Meeting emission targets under uncertainty

The case of Finnish non-emission-trading sector

A. Hast (Corresponding Author), Tommi Ekholm, Ilkka Savolainen

Research output: Contribution to journalArticleScientificpeer-review

3 Citations (Scopus)

Abstract

The European Union (EU) has set a target to reduce its greenhouse gas (GHG) emissions at least 10 % below the 2005 levels by 2020 in the non-Emission Trading Sector (non-ETS). As part of this, each Member State has a binding national emission limitation target for the non-ETS sector. Finland’s target, examined as a case study in this paper, is to reduce emissions at least 16 % below 2005 levels by 2020. The objective of this study is to find cost optimal mitigation portfolios that meet Finland’s reduction target and to analyze the risks of not attaining the emission target or exceeding the assumed costs. The question was addressed with a stochastic optimization model, Stochastic Optimization of non-ETS Emissions (SONETS) selecting separate mitigation measures that meet the target on expectation. The results show that optimal portfolios include relatively high uncertainty both in costs and achieved reductions. The prices of crude oil and diesel, and the abatement cost of reducing hydrofluorocarbon (HFC) emissions seem to account for the majority of uncertainty regarding total costs. The baseline predictions for various non-ETS subsectors (such as transport and agriculture) were found to have the greatest contribution to the uncertainty of attaining emission target. The results also show that some abatement actions are chosen in nearly all efficient portfolios, while other actions are seldom chosen. For example replacing oil burners in the end of technical life time or recovery of methane (CH4) from waste are often chosen whereas ban of landfilling of organic waste is chosen extremely seldom. It also seems that the results are somewhat sensitive to the inclusion or exclusion of the interdependencies of mitigation measures.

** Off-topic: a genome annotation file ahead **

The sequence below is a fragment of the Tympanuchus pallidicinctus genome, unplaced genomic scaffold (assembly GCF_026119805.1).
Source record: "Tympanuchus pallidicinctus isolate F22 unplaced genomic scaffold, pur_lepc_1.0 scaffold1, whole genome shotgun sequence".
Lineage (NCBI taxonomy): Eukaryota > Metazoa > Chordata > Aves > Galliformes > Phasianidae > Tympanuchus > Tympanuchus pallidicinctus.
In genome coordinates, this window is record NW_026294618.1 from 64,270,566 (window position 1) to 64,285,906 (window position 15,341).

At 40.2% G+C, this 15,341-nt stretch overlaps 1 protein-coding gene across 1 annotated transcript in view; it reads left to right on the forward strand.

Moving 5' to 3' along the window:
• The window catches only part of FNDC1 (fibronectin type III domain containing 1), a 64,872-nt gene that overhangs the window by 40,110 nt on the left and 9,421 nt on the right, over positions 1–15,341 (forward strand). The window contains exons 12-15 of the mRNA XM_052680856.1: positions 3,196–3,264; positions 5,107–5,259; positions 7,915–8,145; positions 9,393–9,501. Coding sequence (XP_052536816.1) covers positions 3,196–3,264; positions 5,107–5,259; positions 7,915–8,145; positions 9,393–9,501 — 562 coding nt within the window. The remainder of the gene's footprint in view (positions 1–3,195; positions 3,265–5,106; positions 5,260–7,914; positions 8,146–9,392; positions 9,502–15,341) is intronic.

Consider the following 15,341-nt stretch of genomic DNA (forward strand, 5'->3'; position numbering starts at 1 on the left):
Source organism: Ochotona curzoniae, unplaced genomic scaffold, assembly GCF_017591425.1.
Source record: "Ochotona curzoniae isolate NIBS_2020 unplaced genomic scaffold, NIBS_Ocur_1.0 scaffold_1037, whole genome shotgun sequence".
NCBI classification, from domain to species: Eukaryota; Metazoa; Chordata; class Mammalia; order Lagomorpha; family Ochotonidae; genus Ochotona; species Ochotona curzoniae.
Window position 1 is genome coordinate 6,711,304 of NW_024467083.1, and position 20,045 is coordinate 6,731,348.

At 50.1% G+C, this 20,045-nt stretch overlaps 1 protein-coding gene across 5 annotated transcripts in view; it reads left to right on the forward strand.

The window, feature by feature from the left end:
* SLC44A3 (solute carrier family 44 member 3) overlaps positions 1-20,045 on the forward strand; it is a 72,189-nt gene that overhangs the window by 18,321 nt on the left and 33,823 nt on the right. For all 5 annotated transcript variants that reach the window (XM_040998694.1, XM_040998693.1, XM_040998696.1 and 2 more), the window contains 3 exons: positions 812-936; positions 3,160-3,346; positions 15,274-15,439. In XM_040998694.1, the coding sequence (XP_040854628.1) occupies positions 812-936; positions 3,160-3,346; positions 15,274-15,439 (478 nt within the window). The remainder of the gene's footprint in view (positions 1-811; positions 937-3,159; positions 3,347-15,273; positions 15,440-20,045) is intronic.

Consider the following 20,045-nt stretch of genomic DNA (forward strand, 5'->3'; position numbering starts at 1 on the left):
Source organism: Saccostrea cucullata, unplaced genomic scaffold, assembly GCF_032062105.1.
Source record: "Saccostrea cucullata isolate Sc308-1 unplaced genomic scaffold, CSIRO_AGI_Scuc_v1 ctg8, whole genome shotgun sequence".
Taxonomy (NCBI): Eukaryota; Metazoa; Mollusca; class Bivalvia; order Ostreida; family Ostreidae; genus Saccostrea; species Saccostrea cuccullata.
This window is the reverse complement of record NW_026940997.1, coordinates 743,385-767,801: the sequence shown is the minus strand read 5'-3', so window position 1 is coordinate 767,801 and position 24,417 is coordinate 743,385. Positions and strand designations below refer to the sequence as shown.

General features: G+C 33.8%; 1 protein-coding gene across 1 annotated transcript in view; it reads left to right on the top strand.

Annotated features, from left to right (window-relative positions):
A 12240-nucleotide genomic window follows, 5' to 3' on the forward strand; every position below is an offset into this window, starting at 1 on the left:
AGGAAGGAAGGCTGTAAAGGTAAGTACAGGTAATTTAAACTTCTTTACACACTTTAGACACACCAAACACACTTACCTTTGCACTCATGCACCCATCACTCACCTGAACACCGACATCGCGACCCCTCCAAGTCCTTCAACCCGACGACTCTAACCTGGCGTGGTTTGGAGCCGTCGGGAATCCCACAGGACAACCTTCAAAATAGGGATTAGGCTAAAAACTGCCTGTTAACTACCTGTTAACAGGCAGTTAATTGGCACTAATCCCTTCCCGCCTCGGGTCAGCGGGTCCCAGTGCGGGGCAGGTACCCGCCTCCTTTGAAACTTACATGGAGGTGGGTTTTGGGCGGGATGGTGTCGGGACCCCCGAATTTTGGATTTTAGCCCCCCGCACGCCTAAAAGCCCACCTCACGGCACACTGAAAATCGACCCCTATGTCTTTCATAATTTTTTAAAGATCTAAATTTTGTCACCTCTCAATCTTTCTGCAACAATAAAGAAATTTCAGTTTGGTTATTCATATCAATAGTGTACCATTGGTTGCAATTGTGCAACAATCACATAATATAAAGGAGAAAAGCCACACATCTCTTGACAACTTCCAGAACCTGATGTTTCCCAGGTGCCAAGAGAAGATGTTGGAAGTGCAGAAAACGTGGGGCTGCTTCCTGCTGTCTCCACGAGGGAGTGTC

Original languageEnglish
Pages (from-to)637-658
JournalMitigation and Adaptation Strategies for Global Change
Volume18
Issue number5
DOIs
Publication statusPublished - 2013
MoE publication typeA1 Journal article-refereed

Fingerprint

cost
hydrofluorocarbon
abatement cost
diesel
crude oil
European Union
greenhouse gas
mitigation
methane
agriculture
oil
prediction
mitigation measure
organic waste
price

Keywords

  • Cost-efficiency
  • GHG emission reduction measure
  • non-ETS sector
  • portfolio
  • risk
  • Stochastic optimization

Cite this

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title = "Meeting emission targets under uncertainty: The case of Finnish non-emission-trading sector",
abstract = "The European Union (EU) has set a target to reduce its greenhouse gas (GHG) emissions at least 10 {\%} below the 2005 levels by 2020 in the non-Emission Trading Sector (non-ETS). As part of this, each Member State has a binding national emission limitation target for the non-ETS sector. Finland’s target, examined as a case study in this paper, is to reduce emissions at least 16 {\%} below 2005 levels by 2020. The objective of this study is to find cost optimal mitigation portfolios that meet Finland’s reduction target and to analyze the risks of not attaining the emission target or exceeding the assumed costs. The question was addressed with a stochastic optimization model, Stochastic Optimization of non-ETS Emissions (SONETS) selecting separate mitigation measures that meet the target on expectation. The results show that optimal portfolios include relatively high uncertainty both in costs and achieved reductions. The prices of crude oil and diesel, and the abatement cost of reducing hydrofluorocarbon (HFC) emissions seem to account for the majority of uncertainty regarding total costs. The baseline predictions for various non-ETS subsectors (such as transport and agriculture) were found to have the greatest contribution to the uncertainty of attaining emission target. The results also show that some abatement actions are chosen in nearly all efficient portfolios, while other actions are seldom chosen. For example replacing oil burners in the end of technical life time or recovery of methane (CH4) from waste are often chosen whereas ban of landfilling of organic waste is chosen extremely seldom. It also seems that the results are somewhat sensitive to the inclusion or exclusion of the interdependencies of mitigation measures.",